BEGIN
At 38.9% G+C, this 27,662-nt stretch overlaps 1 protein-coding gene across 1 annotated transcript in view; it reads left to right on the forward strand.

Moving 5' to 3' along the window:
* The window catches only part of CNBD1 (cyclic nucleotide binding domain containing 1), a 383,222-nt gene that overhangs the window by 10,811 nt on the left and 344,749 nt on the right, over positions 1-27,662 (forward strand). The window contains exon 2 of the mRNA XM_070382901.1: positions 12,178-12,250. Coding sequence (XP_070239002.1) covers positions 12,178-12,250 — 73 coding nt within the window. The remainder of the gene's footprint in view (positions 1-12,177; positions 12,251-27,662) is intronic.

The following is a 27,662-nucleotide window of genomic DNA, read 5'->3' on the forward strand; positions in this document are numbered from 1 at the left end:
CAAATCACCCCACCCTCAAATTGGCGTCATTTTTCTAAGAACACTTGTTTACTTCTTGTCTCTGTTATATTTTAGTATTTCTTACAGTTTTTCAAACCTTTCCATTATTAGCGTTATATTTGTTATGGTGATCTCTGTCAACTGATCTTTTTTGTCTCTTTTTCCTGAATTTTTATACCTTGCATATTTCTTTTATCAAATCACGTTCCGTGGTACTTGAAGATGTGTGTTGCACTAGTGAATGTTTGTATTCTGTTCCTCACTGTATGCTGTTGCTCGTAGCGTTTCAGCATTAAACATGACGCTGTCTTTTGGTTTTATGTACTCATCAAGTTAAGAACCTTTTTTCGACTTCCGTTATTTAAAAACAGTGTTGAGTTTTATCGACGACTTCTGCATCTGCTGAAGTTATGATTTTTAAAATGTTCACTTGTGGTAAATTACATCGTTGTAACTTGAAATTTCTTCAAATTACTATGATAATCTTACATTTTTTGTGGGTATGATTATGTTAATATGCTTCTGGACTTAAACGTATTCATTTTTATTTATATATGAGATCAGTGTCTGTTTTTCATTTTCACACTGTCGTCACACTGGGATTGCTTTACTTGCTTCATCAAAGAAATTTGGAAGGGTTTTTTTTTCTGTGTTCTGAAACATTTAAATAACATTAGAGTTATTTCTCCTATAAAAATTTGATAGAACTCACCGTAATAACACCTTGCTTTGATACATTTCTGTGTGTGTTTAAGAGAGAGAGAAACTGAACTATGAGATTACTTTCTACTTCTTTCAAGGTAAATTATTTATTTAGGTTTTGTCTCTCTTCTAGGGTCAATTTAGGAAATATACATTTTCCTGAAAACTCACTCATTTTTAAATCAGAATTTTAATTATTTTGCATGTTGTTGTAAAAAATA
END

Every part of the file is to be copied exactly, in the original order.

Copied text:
At 38.9% G+C, this 27,662-nt stretch overlaps 1 protein-coding gene across 1 annotated transcript in view; it reads left to right on the forward strand.

Moving 5' to 3' along the window:
* The window catches only part of CNBD1 (cyclic nucleotide binding domain containing 1), a 383,222-nt gene that overhangs the window by 10,811 nt on the left and 344,749 nt on the right, over positions 1-27,662 (forward strand). The window contains exon 2 of the mRNA XM_070382901.1: positions 12,178-12,250. Coding sequence (XP_070239002.1) covers positions 12,178-12,250 — 73 coding nt within the window. The remainder of the gene's footprint in view (positions 1-12,177; positions 12,251-27,662) is intronic.

The following is a 27,662-nucleotide window of genomic DNA, read 5'->3' on the forward strand; positions in this document are numbered from 1 at the left end:
CAAATCACCCCACCCTCAAATTGGCGTCATTTTTCTAAGAACACTTGTTTACTTCTTGTCTCTGTTATATTTTAGTATTTCTTACAGTTTTTCAAACCTTTCCATTATTAGCGTTATATTTGTTATGGTGATCTCTGTCAACTGATCTTTTTTGTCTCTTTTTCCTGAATTTTTATACCTTGCATATTTCTTTTATCAAATCACGTTCCGTGGTACTTGAAGATGTGTGTTGCACTAGTGAATGTTTGTATTCTGTTCCTCACTGTATGCTGTTGCTCGTAGCGTTTCAGCATTAAACATGACGCTGTCTTTTGGTTTTATGTACTCATCAAGTTAAGAACCTTTTTTCGACTTCCGTTATTTAAAAACAGTGTTGAGTTTTATCGACGACTTCTGCATCTGCTGAAGTTATGATTTTTAAAATGTTCACTTGTGGTAAATTACATCGTTGTAACTTGAAATTTCTTCAAATTACTATGATAATCTTACATTTTTTGTGGGTATGATTATGTTAATATGCTTCTGGACTTAAACGTATTCATTTTTATTTATATATGAGATCAGTGTCTGTTTTTCATTTTCACACTGTCGTCACACTGGGATTGCTTTACTTGCTTCATCAAAGAAATTTGGAAGGGTTTTTTTTTCTGTGTTCTGAAACATTTAAATAACATTAGAGTTATTTCTCCTATAAAAATTTGATAGAACTCACCGTAATAACACCTTGCTTTGATACATTTCTGTGTGTGTTTAAGAGAGAGAGAAACTGAACTATGAGATTACTTTCTACTTCTTTCAAGGTAAATTATTTATTTAGGTTTTGTCTCTCTTCTAGGGTCAATTTAGGAAATATACATTTTCCTGAAAACTCACTCATTTTTAAATCAGAATTTTAATTATTTTGCATGTTGTTGTAAAAAATA